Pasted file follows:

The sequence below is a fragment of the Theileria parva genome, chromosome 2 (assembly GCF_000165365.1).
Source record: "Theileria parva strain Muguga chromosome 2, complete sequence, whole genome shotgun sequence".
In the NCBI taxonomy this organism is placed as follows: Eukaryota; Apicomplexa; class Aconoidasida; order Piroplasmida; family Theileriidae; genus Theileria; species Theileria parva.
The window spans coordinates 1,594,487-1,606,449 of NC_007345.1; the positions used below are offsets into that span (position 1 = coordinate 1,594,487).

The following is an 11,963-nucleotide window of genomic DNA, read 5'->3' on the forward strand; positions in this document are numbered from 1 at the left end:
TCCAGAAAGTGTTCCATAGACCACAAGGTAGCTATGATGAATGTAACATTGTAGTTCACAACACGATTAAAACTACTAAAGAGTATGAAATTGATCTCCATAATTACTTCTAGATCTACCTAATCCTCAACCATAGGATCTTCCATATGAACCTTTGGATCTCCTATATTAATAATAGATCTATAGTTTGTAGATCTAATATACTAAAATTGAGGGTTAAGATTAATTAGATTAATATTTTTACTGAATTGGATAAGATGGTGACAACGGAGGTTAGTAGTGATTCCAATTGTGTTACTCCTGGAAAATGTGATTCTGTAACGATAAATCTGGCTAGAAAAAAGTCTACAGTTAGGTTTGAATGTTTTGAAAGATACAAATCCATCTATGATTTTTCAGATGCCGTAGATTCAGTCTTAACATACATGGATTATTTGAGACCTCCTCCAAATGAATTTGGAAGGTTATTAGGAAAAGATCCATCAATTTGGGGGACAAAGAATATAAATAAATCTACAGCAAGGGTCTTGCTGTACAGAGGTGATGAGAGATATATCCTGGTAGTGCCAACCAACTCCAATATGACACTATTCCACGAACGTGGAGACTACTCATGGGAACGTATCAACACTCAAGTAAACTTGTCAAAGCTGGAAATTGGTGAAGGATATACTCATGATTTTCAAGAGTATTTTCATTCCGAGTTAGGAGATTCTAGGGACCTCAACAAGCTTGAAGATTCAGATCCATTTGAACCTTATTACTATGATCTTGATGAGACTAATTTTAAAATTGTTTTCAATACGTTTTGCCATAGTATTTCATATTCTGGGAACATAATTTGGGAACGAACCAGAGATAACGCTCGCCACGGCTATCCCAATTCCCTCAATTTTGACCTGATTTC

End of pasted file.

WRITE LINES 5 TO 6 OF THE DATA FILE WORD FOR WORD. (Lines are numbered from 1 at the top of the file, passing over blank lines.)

The following is an 11,963-nucleotide window of genomic DNA, read 5'->3' on the forward strand; positions in this document are numbered from 1 at the left end:
TCCAGAAAGTGTTCCATAGACCACAAGGTAGCTATGATGAATGTAACATTGTAGTTCACAACACGATTAAAACTACTAAAGAGTATGAAATTGATCTCCATAATTACTTCTAGATCTACCTAATCCTCAACCATAGGATCTTCCATATGAACCTTTGGATCTCCTATATTAATAATAGATCTATAGTTTGTAGATCTAATATACTAAAATTGAGGGTTAAGATTAATTAGATTAATATTTTTACTGAATTGGATAAGATGGTGACAACGGAGGTTAGTAGTGATTCCAATTGTGTTACTCCTGGAAAATGTGATTCTGTAACGATAAATCTGGCTAGAAAAAAGTCTACAGTTAGGTTTGAATGTTTTGAAAGATACAAATCCATCTATGATTTTTCAGATGCCGTAGATTCAGTCTTAACATACATGGATTATTTGAGACCTCCTCCAAATGAATTTGGAAGGTTATTAGGAAAAGATCCATCAATTTGGGGGACAAAGAATATAAATAAATCTACAGCAAGGGTCTTGCTGTACAGAGGTGATGAGAGATATATCCTGGTAGTGCCAACCAACTCCAATATGACACTATTCCACGAACGTGGAGACTACTCATGGGAACGTATCAACACTCAAGTAAACTTGTCAAAGCTGGAAATTGGTGAAGGATATACTCATGATTTTCAAGAGTATTTTCATTCCGAGTTAGGAGATTCTAGGGACCTCAACAAGCTTGAAGATTCAGATCCATTTGAACCTTATTACTATGATCTTGATGAGACTAATTTTAAAATTGTTTTCAATACGTTTTGCCATAGTATTTCATATTCTGGGAACATAATTTGGGAACGAACCAGAGATAACGCTCGCCACGGCTATCCCAATTCCCTCAATTTTGACCTGATTTC